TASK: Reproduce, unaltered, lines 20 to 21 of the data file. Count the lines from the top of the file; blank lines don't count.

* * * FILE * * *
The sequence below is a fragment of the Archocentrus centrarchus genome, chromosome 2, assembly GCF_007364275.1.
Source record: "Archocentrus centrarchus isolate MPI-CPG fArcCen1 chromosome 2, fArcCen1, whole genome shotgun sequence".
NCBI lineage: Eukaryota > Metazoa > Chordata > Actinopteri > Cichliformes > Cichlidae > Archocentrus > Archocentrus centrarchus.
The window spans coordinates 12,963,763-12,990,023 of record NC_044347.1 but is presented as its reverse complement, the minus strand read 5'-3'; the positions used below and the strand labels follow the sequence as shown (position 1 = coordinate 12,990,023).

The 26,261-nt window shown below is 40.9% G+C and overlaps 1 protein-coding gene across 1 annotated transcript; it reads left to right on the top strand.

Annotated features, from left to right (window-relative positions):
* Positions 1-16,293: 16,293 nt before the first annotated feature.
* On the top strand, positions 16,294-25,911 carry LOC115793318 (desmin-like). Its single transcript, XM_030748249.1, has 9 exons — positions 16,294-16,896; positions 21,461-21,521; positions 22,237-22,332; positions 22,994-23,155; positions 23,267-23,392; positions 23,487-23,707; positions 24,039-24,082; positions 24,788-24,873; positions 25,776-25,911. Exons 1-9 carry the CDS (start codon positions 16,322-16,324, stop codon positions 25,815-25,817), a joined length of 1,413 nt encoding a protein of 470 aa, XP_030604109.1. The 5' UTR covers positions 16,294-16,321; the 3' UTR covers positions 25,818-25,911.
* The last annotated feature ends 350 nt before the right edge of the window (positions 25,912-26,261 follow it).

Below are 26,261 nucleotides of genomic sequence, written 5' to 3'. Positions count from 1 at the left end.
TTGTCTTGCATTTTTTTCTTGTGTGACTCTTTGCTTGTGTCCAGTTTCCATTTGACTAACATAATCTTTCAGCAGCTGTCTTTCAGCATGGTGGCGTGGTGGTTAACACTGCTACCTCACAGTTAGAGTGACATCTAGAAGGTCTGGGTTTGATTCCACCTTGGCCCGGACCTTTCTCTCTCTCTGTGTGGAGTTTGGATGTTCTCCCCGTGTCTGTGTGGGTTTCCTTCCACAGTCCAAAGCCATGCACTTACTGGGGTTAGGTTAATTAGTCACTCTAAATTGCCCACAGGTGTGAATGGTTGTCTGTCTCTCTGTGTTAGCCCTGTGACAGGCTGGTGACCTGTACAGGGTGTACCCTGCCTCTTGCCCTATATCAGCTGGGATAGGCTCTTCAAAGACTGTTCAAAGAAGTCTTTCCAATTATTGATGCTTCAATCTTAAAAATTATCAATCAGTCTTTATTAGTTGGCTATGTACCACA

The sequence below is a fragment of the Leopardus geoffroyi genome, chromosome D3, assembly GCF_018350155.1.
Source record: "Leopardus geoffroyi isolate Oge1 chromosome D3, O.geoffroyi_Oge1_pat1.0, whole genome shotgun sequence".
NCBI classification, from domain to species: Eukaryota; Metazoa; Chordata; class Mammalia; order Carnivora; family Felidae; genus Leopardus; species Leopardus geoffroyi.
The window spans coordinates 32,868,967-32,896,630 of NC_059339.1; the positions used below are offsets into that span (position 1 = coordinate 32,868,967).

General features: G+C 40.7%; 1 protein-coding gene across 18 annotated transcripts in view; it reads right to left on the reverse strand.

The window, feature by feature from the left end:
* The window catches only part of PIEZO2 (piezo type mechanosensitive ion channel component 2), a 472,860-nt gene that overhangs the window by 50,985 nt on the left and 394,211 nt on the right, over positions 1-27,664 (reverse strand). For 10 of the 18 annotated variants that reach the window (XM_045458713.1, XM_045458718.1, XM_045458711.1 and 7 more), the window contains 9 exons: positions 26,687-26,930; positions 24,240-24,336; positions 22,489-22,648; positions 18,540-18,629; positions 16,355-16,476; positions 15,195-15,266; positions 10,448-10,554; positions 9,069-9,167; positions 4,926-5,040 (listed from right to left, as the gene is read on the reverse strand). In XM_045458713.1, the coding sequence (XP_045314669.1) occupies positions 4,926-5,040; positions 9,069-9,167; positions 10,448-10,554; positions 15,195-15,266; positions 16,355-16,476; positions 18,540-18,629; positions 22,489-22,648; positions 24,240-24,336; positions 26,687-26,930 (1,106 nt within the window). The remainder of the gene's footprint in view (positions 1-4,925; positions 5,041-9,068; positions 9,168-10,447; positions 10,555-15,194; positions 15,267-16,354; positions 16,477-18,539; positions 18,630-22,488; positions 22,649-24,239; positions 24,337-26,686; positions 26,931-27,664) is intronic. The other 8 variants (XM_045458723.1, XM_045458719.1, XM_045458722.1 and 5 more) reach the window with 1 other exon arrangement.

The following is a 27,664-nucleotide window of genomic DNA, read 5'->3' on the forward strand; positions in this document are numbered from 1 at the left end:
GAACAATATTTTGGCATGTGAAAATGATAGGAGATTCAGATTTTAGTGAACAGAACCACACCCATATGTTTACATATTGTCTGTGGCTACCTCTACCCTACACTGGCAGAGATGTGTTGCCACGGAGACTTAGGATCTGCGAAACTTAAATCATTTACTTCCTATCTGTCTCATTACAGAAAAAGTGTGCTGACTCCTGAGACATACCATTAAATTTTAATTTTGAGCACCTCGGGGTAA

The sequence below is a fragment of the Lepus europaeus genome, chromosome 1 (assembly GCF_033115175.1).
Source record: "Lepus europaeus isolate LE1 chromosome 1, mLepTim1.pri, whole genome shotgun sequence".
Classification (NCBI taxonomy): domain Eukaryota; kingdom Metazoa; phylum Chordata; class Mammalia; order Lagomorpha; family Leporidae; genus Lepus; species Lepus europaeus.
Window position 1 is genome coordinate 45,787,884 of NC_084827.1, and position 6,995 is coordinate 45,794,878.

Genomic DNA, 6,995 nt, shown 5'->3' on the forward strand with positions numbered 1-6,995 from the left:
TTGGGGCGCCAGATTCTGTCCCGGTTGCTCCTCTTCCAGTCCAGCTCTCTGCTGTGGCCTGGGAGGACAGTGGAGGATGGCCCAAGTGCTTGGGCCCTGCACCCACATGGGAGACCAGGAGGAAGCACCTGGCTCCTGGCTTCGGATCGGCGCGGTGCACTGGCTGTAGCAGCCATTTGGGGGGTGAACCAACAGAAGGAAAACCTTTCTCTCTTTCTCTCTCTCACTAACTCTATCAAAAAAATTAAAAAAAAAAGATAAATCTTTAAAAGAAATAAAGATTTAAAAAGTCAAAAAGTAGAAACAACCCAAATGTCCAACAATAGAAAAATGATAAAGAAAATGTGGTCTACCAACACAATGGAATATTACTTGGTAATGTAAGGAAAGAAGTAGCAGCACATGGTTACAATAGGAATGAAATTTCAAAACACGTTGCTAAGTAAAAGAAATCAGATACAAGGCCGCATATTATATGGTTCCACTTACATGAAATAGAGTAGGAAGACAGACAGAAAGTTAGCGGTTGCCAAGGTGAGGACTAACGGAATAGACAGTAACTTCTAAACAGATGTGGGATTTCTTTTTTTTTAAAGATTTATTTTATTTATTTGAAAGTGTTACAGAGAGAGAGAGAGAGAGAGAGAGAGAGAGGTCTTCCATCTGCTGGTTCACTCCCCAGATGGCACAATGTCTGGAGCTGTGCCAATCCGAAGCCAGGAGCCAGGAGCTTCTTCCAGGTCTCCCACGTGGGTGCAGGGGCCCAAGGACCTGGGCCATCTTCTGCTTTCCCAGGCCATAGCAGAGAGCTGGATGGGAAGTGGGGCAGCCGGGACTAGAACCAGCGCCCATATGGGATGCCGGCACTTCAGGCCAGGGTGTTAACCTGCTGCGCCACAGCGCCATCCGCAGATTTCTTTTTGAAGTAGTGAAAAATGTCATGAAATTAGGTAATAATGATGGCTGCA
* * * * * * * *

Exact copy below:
GAACAATATTTTGGCATGTGAAAATGATAGGAGATTCAGATTTTAGTGAACAGAACCACACCCATATGTTTACATATTGTCTGTGGCTACCTCTACCCTACACTGGCAGAGATGTGTTGCCACGGAGACTTAGGATCTGCGAAACTTAAATCATTTACTTCCTATCTGTCTCATTACAGAAAAAGTGTGCTGACTCCTGAGACATACCATTAAATTTTAATTTTGAGCACCTCGGGGTAA

The sequence below is a fragment of the Lepus europaeus genome, chromosome 1 (assembly GCF_033115175.1).